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Year-end Quiz 2022
A short quiz on the Reserve Bank of India and central banking.
My last post
Before introducing the quiz, which was delayed by a couple of weeks, let me add a few words about my last post on pedestrian rights. I suspect that some consider the longer post a more elaborate version of my personal experience. But on the other hand, the main post is an overview of what I think is the current thinking on urban design from the point of view of pedestrians. The following two quotes from my longer post will give an idea:
When people say that a city, or a part of it, is dangerous or is a jungle, what they mean primarily is that they do not feel safe on the sidewalks. – Jane Jacobs
A developed country is not a place where the poor have cars. It’s where the rich use public transportation. - Gustavo Petro, Mayor of Bogota, capital of Colombia.
So, if you want to know why Anne Hidalgo, the Paris Mayor, was reelected on the strength of her eco-friendly and pedestrian-oriented measures and how Amsterdam’s streets transitioned from a metal jungle to a biker’s walker’s delight, check out the link below.
RBI Quiz 2022
I started quizzes on central banking in the mid-1990s while teaching at the Reserve Bank of India’s Zonal Training Centre at its Byculla Office in Mumbai. It was then located opposite the Mumbai Central Station. Subsequently, in around 2000, it moved to Belapur. When I was handling sessions on currency management, my audience was mostly staff who had spent at least two decades working in the area. Lecturing them on the Reserve Bank of India Act and the fundamental aspects of currency management made no sense. I, therefore, changed the content of my lectures into two-hour quizzes. Depending on the size of the audience, the classes were divided into two to four teams. The highest I had was six teams.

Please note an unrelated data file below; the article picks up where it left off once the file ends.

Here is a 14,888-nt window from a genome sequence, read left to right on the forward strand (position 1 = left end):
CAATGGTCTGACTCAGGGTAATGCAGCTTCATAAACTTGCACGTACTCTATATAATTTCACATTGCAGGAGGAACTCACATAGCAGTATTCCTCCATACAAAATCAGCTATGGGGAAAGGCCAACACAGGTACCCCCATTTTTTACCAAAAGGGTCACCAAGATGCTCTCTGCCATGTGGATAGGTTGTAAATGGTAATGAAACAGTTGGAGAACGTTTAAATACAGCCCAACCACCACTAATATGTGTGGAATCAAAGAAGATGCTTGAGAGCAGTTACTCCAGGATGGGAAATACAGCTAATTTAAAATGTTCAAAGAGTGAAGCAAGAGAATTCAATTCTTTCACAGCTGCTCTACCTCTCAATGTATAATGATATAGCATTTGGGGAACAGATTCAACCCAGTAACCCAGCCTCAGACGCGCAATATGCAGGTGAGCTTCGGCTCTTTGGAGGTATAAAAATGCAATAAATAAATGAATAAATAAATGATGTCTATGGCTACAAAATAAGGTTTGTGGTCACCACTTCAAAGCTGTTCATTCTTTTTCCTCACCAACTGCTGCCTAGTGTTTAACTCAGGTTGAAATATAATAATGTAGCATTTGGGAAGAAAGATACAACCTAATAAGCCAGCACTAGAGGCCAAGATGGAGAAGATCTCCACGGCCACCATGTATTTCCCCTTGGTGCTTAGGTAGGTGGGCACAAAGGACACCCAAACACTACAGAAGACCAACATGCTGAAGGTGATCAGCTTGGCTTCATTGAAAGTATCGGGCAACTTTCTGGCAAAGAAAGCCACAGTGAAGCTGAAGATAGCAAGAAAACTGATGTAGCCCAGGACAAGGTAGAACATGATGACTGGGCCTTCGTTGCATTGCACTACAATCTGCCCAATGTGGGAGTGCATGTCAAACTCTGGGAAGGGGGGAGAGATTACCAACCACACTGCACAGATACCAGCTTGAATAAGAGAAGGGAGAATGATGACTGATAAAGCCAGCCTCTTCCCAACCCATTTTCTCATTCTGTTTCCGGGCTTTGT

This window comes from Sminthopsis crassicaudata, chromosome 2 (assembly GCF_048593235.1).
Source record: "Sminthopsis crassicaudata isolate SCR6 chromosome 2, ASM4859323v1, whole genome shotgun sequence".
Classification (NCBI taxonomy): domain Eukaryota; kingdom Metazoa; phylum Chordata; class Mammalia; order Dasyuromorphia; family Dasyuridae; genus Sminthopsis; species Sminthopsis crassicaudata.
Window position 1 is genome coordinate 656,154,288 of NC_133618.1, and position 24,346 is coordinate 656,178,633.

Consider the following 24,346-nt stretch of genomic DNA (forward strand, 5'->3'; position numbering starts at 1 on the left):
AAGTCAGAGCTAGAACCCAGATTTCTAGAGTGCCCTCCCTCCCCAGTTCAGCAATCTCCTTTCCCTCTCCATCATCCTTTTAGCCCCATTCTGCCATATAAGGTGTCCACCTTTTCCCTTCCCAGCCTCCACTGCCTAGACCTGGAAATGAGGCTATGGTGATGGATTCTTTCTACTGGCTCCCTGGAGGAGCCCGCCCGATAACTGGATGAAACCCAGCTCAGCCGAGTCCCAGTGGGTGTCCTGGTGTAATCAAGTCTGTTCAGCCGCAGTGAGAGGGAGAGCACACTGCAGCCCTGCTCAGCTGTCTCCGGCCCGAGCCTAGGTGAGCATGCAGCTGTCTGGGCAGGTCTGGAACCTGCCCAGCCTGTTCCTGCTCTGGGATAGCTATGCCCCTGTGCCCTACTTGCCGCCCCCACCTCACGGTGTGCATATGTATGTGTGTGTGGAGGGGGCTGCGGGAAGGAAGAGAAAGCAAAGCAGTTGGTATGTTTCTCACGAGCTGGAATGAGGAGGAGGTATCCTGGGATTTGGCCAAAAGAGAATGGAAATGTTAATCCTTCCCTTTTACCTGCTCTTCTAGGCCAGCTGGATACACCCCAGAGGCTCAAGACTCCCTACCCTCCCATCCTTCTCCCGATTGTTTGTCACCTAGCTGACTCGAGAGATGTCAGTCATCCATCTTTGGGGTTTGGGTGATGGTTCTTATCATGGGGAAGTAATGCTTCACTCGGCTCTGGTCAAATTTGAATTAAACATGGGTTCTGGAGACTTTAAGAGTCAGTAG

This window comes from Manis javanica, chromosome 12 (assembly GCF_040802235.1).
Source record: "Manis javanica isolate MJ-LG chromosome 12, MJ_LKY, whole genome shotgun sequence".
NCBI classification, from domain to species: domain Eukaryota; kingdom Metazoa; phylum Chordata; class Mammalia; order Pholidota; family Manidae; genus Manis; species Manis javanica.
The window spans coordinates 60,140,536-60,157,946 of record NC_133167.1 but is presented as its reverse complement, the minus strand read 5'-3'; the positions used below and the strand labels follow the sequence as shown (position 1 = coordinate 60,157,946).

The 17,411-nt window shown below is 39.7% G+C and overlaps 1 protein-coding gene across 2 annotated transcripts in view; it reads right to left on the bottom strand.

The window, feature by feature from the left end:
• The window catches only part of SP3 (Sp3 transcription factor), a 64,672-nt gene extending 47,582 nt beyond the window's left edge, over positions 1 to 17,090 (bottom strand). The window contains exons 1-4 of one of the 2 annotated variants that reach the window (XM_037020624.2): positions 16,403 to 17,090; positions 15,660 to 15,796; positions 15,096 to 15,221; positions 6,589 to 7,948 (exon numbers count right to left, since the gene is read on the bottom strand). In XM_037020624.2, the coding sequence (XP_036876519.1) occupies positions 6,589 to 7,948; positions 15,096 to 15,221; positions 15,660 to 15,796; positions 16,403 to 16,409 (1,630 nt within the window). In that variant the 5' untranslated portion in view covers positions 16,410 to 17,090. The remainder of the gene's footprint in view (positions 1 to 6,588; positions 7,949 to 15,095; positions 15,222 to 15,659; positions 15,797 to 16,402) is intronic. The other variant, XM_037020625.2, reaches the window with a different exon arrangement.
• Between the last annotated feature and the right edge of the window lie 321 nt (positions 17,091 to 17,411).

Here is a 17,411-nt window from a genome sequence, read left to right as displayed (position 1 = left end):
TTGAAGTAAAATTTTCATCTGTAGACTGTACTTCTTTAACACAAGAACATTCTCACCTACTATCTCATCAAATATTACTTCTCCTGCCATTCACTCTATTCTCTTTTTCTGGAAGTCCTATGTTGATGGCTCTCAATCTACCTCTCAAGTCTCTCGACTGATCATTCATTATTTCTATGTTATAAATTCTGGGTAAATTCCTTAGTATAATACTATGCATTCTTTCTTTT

The level of participation was high, the competition intense, and the camaraderie infectious. While the trainees enjoyed the fun, I achieved my objective of conveying whatever I had to through my answers and interjectory comments. I also used the opportunity to share exciting trivia about significant currency and central banking developments. I believe that getting the participants to admit their ignorance also helped instil humility.
The quizzes became quite popular. I continued such quizzes even for my lectures on central banking. These were continued during my tenure at the Reserve Bank Staff College, Chennai. Some of these questions, which were widely circulated, have come back to me in different ways. I have, therefore, tried to be different. The questions are also limited to ten.
Let me add a caveat to quizzes in general. My first introduction to quizzes was in my 4th standard when my then school (I studied in half a dozen) had one hour devoted to it. In reply to a question on who wrote Anna Karenina, I gave the correct answer as we had a copy of the book at home. My teacher gave me an extra mark for answering that. But I got to read Anna Karenina only a few decades later. Quizzes, in my view, tended to test superficial knowledge. In recent years, quizzes have tried to overcome this drawback by cleverly structuring the questions in various innovative ways. Nevertheless, I have always felt that one should not take knowing or not knowing answers too seriously.
Nevertheless, like last year, there is a prize this year too. The first person answering all the questions correctly will receive the Kindle edition of a recent book on finance/central banking. I am yet to decide which. Please reply to this email with the answers and indicate the email address with which your Kindle is linked. If you prefer a hard copy, let me know.
You can access the quiz here:
The last date for sending answers is 31 January 2023. I will post the answers soon after that.
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